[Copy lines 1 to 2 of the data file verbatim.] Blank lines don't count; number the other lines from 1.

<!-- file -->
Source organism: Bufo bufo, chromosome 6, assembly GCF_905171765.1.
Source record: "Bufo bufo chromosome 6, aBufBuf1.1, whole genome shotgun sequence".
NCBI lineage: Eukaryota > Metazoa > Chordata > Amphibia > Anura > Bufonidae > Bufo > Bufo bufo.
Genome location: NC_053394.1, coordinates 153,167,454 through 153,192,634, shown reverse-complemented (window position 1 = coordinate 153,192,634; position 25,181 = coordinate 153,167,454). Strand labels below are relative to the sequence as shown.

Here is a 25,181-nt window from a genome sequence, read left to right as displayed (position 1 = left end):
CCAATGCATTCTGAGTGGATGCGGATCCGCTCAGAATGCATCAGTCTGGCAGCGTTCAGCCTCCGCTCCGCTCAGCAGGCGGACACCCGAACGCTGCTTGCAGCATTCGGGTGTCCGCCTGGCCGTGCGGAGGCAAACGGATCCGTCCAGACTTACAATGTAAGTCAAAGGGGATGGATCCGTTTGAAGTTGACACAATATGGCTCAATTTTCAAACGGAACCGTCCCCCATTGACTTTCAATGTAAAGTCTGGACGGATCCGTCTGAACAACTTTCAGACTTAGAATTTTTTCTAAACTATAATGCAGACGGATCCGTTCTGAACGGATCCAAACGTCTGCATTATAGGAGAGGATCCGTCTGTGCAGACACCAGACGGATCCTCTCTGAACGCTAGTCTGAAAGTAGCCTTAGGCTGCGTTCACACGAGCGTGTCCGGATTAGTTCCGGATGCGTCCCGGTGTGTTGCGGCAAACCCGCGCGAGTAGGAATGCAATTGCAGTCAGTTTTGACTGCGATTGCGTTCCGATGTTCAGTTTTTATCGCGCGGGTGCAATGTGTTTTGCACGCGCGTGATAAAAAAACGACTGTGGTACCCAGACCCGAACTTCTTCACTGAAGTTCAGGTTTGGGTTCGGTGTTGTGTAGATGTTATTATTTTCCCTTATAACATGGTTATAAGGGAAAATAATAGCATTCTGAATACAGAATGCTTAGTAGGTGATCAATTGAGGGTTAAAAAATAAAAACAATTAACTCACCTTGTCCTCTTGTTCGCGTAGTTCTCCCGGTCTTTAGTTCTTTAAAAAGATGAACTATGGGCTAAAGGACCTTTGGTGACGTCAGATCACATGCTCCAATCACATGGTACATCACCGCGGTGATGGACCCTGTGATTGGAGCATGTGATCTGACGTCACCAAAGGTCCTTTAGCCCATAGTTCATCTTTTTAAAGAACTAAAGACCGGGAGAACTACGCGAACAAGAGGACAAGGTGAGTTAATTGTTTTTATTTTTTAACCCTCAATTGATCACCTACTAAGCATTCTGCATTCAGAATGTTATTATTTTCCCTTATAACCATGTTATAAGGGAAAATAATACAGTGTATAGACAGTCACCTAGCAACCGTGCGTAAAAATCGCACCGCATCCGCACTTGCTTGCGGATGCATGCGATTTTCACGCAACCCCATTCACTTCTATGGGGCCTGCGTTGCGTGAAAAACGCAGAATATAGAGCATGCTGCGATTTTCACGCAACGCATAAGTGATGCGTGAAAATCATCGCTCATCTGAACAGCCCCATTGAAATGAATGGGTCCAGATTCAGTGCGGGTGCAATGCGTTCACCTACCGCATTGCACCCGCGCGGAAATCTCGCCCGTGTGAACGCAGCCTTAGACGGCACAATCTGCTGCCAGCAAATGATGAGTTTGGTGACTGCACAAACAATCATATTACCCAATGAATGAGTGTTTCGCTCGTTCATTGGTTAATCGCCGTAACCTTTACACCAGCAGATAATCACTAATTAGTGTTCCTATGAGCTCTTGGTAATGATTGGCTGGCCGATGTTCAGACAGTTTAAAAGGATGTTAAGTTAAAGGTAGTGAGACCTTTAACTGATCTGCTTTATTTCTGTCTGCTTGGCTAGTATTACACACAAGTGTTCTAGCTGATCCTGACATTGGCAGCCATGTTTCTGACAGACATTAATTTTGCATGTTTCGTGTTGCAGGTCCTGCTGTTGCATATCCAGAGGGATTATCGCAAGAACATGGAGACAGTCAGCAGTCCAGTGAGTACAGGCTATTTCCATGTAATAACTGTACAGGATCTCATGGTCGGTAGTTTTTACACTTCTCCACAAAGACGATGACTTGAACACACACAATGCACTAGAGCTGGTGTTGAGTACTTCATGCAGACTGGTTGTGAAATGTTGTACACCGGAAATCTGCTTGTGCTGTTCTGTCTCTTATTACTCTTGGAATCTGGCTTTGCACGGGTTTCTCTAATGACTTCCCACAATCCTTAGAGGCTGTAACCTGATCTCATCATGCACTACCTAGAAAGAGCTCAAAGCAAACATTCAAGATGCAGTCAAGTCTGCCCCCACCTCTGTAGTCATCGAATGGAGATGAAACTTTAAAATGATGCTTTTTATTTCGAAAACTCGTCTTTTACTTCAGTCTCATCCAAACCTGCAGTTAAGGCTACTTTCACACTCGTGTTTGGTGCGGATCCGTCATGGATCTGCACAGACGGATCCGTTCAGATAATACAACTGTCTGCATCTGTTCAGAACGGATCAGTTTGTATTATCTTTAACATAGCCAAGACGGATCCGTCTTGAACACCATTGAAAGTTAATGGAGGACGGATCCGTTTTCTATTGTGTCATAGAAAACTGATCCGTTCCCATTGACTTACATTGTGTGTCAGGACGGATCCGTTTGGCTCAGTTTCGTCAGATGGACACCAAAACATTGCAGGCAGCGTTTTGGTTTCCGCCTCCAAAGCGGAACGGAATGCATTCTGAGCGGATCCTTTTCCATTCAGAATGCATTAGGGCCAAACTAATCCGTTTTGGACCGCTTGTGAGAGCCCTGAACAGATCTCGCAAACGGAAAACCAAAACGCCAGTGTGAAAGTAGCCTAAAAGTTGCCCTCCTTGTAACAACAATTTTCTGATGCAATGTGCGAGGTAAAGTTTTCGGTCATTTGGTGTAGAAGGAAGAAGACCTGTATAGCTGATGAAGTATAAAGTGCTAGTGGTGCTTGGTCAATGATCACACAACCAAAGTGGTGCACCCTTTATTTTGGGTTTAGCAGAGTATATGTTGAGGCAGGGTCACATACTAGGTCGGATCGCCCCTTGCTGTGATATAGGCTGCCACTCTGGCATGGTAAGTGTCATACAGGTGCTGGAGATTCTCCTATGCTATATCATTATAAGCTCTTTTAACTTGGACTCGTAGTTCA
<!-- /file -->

Source organism: Bufo bufo, chromosome 6, assembly GCF_905171765.1.
Source record: "Bufo bufo chromosome 6, aBufBuf1.1, whole genome shotgun sequence".